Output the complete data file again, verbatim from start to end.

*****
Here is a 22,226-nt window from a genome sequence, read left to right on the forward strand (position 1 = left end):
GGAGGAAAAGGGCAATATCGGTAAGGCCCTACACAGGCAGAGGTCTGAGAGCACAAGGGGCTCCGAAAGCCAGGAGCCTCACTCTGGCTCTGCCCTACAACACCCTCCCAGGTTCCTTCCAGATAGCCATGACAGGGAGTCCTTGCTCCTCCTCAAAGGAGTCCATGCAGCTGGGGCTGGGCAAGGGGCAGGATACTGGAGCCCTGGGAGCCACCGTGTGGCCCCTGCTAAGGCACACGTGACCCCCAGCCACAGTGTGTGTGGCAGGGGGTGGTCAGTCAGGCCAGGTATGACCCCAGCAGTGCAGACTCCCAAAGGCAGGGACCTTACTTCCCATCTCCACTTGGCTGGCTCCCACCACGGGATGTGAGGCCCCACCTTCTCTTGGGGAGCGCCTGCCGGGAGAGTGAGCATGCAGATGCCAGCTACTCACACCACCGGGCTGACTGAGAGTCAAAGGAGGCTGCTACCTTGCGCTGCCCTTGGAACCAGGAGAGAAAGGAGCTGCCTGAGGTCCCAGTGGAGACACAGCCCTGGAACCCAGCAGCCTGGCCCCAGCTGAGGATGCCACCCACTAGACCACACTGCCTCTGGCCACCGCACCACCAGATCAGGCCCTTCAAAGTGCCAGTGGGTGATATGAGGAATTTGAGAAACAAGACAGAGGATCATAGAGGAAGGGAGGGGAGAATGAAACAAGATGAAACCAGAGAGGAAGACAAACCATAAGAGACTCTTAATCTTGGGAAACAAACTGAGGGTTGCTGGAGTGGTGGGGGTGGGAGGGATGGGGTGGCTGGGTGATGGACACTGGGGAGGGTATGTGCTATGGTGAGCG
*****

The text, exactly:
Here is a 22,226-nt window from a genome sequence, read left to right on the forward strand (position 1 = left end):
GGAGGAAAAGGGCAATATCGGTAAGGCCCTACACAGGCAGAGGTCTGAGAGCACAAGGGGCTCCGAAAGCCAGGAGCCTCACTCTGGCTCTGCCCTACAACACCCTCCCAGGTTCCTTCCAGATAGCCATGACAGGGAGTCCTTGCTCCTCCTCAAAGGAGTCCATGCAGCTGGGGCTGGGCAAGGGGCAGGATACTGGAGCCCTGGGAGCCACCGTGTGGCCCCTGCTAAGGCACACGTGACCCCCAGCCACAGTGTGTGTGGCAGGGGGTGGTCAGTCAGGCCAGGTATGACCCCAGCAGTGCAGACTCCCAAAGGCAGGGACCTTACTTCCCATCTCCACTTGGCTGGCTCCCACCACGGGATGTGAGGCCCCACCTTCTCTTGGGGAGCGCCTGCCGGGAGAGTGAGCATGCAGATGCCAGCTACTCACACCACCGGGCTGACTGAGAGTCAAAGGAGGCTGCTACCTTGCGCTGCCCTTGGAACCAGGAGAGAAAGGAGCTGCCTGAGGTCCCAGTGGAGACACAGCCCTGGAACCCAGCAGCCTGGCCCCAGCTGAGGATGCCACCCACTAGACCACACTGCCTCTGGCCACCGCACCACCAGATCAGGCCCTTCAAAGTGCCAGTGGGTGATATGAGGAATTTGAGAAACAAGACAGAGGATCATAGAGGAAGGGAGGGGAGAATGAAACAAGATGAAACCAGAGAGGAAGACAAACCATAAGAGACTCTTAATCTTGGGAAACAAACTGAGGGTTGCTGGAGTGGTGGGGGTGGGAGGGATGGGGTGGCTGGGTGATGGACACTGGGGAGGGTATGTGCTATGGTGAGCG